Summary: The reason for the failure of the American economy and the inability of the government to address it is because of the corruption and distortions inherent in a system where campaign contributions control the politicians and the policy, and less than one percent of the people control the vast majority of those campaign contributions and therefore the distribution of power.
Lawrence Lessig: Republic, Lost
"The liberty of a democracy is not safe if the people tolerate the growth of private power to a point where it becomes stronger than the democratic state itself. That in its essence is fascism: ownership of government by an individual, by a group, or any controlling private power.”
Franklin D. Roosevelt
This is the critical issue that will be addressed, one way or the other, across the developed world. The timing is difficult to judge because of the many exogenous factors. It could come quickly, or be over a longer period of time of many years. But in any case the result will be a mixed revival of democracy and the rapidly increasing repression of totalitarianism, in various countries at various times, similar to what the world had seen in the 1930's.
"If there must be trouble, let it be in my day, that my child may have peace.”The roles that the various countries and their alliances will play are not yet clear. But what seems likely is that the next great leader or antichrist will once again appear draped in a flag, but this time will be wearing business attire instead of jackboots....
Referring to Financial Times editor Gillian Tett's December 22 column, "Ties Between Sovereigns and Banks Set to Deepen," to which the GATA Dispatch called your attention the other night with the headline "Citing 'Financial Repression,' FT's Gillian Tett Sounds Like Jim Rickards and Rob Kirby" http://www.gata.org/node/10828, a friend asks:
"Is the message here that governments have determined that the only way to stay in power is:
"To fund their excess through the banking system, at the expense of the private sector;Your secretary/treasurer replied: "Yes, that's how I construe the comments about 'financial repression' made by Rickards, Kirby, Tett, and others. It's a matter of government's making it impossible for investors to make money except in undertakings specifically approved and designed by the government itself, undertakings that get narrower and narrower as government intervention in markets grows more pervasive.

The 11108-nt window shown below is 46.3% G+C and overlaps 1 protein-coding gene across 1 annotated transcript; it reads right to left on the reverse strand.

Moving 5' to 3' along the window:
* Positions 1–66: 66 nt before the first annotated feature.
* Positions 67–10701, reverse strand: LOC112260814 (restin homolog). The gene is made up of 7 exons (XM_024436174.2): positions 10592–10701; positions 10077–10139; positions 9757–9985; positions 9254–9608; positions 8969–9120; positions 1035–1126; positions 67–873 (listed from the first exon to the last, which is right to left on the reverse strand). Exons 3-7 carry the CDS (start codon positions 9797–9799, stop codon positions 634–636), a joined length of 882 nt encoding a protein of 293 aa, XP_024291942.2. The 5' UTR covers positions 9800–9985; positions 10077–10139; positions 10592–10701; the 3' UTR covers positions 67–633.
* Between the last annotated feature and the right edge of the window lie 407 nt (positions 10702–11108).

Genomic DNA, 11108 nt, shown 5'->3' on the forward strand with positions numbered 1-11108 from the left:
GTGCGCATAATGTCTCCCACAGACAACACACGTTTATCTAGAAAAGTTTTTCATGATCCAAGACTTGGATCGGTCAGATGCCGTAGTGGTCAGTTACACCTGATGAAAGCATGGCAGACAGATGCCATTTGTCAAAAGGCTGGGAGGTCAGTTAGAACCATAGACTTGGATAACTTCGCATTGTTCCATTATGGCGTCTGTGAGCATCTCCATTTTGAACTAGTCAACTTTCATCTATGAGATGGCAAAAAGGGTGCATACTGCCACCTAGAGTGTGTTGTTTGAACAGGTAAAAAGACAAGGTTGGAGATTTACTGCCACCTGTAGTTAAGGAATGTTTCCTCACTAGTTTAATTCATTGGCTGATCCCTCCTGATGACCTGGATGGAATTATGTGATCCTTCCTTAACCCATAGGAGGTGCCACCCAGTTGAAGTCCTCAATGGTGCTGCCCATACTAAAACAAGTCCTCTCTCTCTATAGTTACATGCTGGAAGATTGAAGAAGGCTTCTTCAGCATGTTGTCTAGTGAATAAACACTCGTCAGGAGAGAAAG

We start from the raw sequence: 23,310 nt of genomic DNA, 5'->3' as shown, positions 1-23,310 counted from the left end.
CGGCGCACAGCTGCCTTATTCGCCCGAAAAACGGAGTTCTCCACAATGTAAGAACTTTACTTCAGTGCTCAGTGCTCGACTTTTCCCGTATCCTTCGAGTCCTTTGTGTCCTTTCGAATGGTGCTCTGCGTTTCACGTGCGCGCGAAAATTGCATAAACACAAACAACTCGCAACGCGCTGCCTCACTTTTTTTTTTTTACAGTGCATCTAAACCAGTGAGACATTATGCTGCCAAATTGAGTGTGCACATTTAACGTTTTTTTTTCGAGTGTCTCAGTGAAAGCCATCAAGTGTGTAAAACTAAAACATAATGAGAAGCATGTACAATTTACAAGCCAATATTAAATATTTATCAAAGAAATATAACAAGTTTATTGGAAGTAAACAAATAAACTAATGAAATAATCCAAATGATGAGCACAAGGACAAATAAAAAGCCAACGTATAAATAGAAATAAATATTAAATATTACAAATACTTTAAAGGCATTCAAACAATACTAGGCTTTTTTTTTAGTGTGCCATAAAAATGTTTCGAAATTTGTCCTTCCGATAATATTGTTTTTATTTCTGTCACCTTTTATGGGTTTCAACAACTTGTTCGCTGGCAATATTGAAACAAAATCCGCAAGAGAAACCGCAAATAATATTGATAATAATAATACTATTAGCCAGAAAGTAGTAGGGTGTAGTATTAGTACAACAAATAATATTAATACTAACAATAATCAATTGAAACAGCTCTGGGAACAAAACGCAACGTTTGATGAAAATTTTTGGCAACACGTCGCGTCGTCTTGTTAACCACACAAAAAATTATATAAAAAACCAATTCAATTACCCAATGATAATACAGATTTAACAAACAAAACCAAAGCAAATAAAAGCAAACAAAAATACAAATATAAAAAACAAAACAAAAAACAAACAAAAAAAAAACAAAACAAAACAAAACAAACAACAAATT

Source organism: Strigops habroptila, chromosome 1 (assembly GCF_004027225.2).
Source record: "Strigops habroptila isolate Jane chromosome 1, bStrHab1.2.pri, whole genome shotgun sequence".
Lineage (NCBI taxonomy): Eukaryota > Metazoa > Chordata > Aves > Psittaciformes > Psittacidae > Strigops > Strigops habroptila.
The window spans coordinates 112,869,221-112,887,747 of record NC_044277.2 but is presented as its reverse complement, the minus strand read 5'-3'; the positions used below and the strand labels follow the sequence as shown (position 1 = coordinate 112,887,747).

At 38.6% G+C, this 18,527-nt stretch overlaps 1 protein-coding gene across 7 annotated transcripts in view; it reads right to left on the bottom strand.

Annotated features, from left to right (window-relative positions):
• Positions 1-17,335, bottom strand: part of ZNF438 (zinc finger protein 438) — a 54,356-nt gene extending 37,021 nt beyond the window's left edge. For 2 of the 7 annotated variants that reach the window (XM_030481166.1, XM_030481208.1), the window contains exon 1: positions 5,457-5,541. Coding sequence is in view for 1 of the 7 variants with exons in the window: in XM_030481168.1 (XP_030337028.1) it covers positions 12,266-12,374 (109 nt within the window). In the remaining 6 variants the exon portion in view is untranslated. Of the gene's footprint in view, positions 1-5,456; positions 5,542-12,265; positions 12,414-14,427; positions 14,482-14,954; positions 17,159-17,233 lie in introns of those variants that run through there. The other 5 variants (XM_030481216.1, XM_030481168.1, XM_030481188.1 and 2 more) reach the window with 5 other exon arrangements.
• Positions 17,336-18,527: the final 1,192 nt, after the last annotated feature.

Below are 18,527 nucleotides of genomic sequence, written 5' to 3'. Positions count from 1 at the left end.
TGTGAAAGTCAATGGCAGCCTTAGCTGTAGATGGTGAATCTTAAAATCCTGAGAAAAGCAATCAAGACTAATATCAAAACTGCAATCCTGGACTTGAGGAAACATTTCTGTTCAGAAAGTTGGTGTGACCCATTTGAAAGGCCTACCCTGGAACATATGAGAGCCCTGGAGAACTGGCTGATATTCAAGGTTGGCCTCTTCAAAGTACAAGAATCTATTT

"And to go along with the gold price suppression scheme so that the only alternative to that system is not attractive either?
"If the Chinese, Indians, Japanese, and others buy into this power-preservation scheme, then it appears -- as you have long said -- there really is no true market left, and we're all screwed, no? This is not particularly what I want to believe, but if that's where we are, then I guess I need to deal with it."
"Economic circumstances and markets will keep trying to find ways to assert themselves, and the different interests of some countries may cause them to act against the 'financial repression' other countries try to impose, what Rickards describes in his new book, Currency Wars so there's no assurance about how things will end up, just assurance of less democracy and more totalitarianism. That's what GATA has been fighting all along."
"Financial repression" was perhaps first foreseen by the British economist Peter Warburton in his 2001 essay "The Debasement of World Currency: It Is Inflation, But Not as We Know It" http://www.gata.org/node/8303.
Warburton wrote: "What we see at present is a battle between the central banks and the collapse of the financial system fought on two fronts. On one front, the central banks preside over the creation of additional liquidity for the financial system in order to hold back the tide of debt defaults that would otherwise occur. On the other, they incite investment banks and other willing parties to bet against a rise in the prices of gold, oil, base metals, soft commodities, or anything else that might be deemed an indicator of inherent value.
Their objective is to deprive the independent observer of any reliable benchmark against which to measure the eroding value, not only of the US dollar, but of all fiat currencies. Equally, they seek to deny the investor the opportunity to hedge against the fragility of the financial system by switching into a freely traded market for non-financial assets." [Emphasis added.]
That is, "financial repression."
As the idea reached her this month, Tett wrote incisively: "To understand this, it is worth taking a look at a fascinating recent working paper by Carmen Reinhart and M. Belen Sbrancia, published by the Bank for International Settlements but drawing on earlier work for the International Monetary Fund. ...